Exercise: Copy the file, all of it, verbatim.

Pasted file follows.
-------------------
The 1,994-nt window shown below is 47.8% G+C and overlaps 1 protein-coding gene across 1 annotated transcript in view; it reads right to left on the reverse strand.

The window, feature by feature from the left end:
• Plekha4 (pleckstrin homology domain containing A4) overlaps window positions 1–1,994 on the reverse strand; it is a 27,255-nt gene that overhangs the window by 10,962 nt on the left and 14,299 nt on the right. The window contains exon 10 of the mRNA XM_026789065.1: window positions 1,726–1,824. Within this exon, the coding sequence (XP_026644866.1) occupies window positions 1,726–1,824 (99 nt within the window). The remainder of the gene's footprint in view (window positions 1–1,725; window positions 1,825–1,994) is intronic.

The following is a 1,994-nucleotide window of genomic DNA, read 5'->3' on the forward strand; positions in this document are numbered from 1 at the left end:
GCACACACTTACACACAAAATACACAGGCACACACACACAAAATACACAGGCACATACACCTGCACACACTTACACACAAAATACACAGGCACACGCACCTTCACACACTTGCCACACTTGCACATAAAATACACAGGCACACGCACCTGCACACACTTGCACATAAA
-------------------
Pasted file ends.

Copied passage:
The 1,994-nt window shown below is 47.8% G+C and overlaps 1 protein-coding gene across 1 annotated transcript in view; it reads right to left on the reverse strand.

The window, feature by feature from the left end:
• Plekha4 (pleckstrin homology domain containing A4) overlaps window positions 1–1,994 on the reverse strand; it is a 27,255-nt gene that overhangs the window by 10,962 nt on the left and 14,299 nt on the right. The window contains exon 10 of the mRNA XM_026789065.1: window positions 1,726–1,824. Within this exon, the coding sequence (XP_026644866.1) occupies window positions 1,726–1,824 (99 nt within the window). The remainder of the gene's footprint in view (window positions 1–1,725; window positions 1,825–1,994) is intronic.

The following is a 1,994-nucleotide window of genomic DNA, read 5'->3' on the forward strand; positions in this document are numbered from 1 at the left end:
GCACACACTTACACACAAAATACACAGGCACACACACACAAAATACACAGGCACATACACCTGCACACACTTACACACAAAATACACAGGCACACGCACCTTCACACACTTGCCACACTTGCACATAAAATACACAGGCACACGCACCTGCACACACTTGCACATAAA